Whether your car starts with the push of a button or the turn of a key, you expect the engine to roar to life effortlessly. If starting your engine causes any abnormal engine noise, the lights in your car to dim, dashboard warning lights, or any other difficulties, don’t despair. Many mechanical ailments can cause these symptoms, but we’re here to help you identify and solve the problem.
What, Specifically, Are We Looking For Here?
Most often, any problems that arise when starting your car’s engine are due to an issue in the starting or charging system. The symptoms to look for are:
- Slow or struggling engine cranking
- Clicking noises and the engine not starting
- Dashboard warning lights remaining on after the car has started
- Frequent jump starts
- The car’s interior and exterior lights dim when the engine starts.
How Do I Check The Starting and Charging Systems?
Check the battery: First, confirm that its terminals are not corroded or loose. Then, think back to when you last replaced your battery. Consider having it tested or replaced if it’s been three years or more.
If you have a multimeter, check your battery’s voltage. It should be around 12.6 bolts when the engine is off and between 13.7 and 14.7 volts when it’s on.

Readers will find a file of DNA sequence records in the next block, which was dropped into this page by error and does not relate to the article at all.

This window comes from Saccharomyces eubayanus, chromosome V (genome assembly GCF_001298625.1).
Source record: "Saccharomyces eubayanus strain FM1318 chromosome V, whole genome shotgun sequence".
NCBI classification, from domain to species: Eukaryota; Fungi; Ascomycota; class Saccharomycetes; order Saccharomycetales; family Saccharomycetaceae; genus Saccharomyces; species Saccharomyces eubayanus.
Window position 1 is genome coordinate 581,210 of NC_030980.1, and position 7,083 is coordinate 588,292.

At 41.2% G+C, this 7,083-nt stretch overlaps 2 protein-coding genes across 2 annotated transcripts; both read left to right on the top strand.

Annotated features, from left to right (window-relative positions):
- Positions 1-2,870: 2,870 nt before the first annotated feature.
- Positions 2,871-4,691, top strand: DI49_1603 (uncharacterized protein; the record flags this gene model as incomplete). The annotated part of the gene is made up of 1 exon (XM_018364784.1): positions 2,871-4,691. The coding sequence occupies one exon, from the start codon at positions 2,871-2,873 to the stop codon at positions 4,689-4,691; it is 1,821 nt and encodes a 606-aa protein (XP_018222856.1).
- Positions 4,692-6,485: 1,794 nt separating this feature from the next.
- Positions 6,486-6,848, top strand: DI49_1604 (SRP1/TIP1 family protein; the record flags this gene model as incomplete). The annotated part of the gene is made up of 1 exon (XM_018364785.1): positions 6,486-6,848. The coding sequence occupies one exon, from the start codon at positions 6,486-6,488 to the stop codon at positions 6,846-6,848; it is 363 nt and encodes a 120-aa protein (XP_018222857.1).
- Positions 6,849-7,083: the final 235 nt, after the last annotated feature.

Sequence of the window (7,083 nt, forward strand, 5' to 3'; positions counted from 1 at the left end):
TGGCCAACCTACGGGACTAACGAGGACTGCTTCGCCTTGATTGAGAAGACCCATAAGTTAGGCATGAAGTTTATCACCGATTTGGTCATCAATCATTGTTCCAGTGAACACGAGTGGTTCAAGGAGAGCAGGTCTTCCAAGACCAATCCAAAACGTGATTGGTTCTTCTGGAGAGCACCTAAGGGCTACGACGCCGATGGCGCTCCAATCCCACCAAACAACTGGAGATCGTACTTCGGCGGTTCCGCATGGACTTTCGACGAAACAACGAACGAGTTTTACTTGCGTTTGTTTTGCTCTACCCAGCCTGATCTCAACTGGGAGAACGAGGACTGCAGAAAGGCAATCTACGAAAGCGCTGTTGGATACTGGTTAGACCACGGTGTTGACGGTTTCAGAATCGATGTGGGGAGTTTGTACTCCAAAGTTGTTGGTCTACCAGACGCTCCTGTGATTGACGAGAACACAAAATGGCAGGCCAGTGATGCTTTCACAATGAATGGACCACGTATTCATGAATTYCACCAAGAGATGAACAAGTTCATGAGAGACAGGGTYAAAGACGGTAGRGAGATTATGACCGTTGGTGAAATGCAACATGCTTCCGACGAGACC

- Examine the alternator: If it fails, your car’s starting battery won’t recharge. To test it, start your car, then disconnect the battery’s positive terminal. Your alternator may be the guilty party if the car turns off or struggles. A faulty alternator can make it seem like your battery is the issue. Checking it ensures you don’t waste money on an unnecessary battery change.
- Test the starter by listening for clicking sounds while starting the car: Clicking can indicate a failing starter.
- Confirm that your drive belts are still in good shape: If they’re worn or broken, they won’t function properly.
- Identify any warning lights on the dashboard: They can point you in the right direction and mitigate a lot of trouble.
When Should I Get Professional Help?
The short answer is whenever you feel you need it. The long answer is: you should consult a mechanic if you’re unsure about your next step, your tests show potential issues, the problem persists despite repairs, or if you are uncomfortable doing any of this on your own. There’s no shame in scheduling an appointment with a mechanic. It’s better to do so if you’re unfamiliar with electrical safety measures.
Courtesy of absolutecarcare